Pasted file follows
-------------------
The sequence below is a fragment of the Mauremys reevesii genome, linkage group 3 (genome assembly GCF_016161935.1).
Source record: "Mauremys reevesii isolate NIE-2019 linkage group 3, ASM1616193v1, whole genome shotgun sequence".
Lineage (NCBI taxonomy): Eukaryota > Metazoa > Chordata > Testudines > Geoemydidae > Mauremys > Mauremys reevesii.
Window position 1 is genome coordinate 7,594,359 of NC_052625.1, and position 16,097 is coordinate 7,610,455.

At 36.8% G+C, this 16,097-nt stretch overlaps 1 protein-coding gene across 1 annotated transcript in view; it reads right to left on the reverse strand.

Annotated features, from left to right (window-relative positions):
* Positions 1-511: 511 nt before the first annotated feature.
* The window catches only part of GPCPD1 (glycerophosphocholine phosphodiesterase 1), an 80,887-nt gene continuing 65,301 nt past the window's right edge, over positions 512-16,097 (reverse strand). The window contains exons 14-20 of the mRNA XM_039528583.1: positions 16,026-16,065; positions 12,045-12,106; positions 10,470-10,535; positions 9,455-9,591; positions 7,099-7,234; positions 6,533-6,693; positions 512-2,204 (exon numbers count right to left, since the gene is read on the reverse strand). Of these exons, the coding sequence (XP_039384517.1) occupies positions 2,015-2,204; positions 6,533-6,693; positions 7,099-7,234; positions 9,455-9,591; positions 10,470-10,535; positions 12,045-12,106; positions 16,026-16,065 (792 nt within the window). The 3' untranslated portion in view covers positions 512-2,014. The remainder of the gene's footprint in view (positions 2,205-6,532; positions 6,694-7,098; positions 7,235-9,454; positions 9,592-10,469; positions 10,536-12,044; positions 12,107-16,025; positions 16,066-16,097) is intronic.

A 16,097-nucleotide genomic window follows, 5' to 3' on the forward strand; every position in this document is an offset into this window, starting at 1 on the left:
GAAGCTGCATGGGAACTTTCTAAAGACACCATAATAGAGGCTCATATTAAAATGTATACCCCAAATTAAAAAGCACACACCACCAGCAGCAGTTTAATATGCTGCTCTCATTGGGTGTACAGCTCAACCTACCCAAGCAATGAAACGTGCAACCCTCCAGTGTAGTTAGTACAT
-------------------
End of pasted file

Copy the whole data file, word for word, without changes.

The sequence below is a fragment of the Mauremys reevesii genome, linkage group 3 (genome assembly GCF_016161935.1).
Source record: "Mauremys reevesii isolate NIE-2019 linkage group 3, ASM1616193v1, whole genome shotgun sequence".
Lineage (NCBI taxonomy): Eukaryota > Metazoa > Chordata > Testudines > Geoemydidae > Mauremys > Mauremys reevesii.
Window position 1 is genome coordinate 7,594,359 of NC_052625.1, and position 16,097 is coordinate 7,610,455.

At 36.8% G+C, this 16,097-nt stretch overlaps 1 protein-coding gene across 1 annotated transcript in view; it reads right to left on the reverse strand.

Annotated features, from left to right (window-relative positions):
* Positions 1-511: 511 nt before the first annotated feature.
* The window catches only part of GPCPD1 (glycerophosphocholine phosphodiesterase 1), an 80,887-nt gene continuing 65,301 nt past the window's right edge, over positions 512-16,097 (reverse strand). The window contains exons 14-20 of the mRNA XM_039528583.1: positions 16,026-16,065; positions 12,045-12,106; positions 10,470-10,535; positions 9,455-9,591; positions 7,099-7,234; positions 6,533-6,693; positions 512-2,204 (exon numbers count right to left, since the gene is read on the reverse strand). Of these exons, the coding sequence (XP_039384517.1) occupies positions 2,015-2,204; positions 6,533-6,693; positions 7,099-7,234; positions 9,455-9,591; positions 10,470-10,535; positions 12,045-12,106; positions 16,026-16,065 (792 nt within the window). The 3' untranslated portion in view covers positions 512-2,014. The remainder of the gene's footprint in view (positions 2,205-6,532; positions 6,694-7,098; positions 7,235-9,454; positions 9,592-10,469; positions 10,536-12,044; positions 12,107-16,025; positions 16,066-16,097) is intronic.

A 16,097-nucleotide genomic window follows, 5' to 3' on the forward strand; every position in this document is an offset into this window, starting at 1 on the left:
GAAGCTGCATGGGAACTTTCTAAAGACACCATAATAGAGGCTCATATTAAAATGTATACCCCAAATTAAAAAGCACACACCACCAGCAGCAGTTTAATATGCTGCTCTCATTGGGTGTACAGCTCAACCTACCCAAGCAATGAAACGTGCAACCCTCCAGTGTAGTTAGTACAT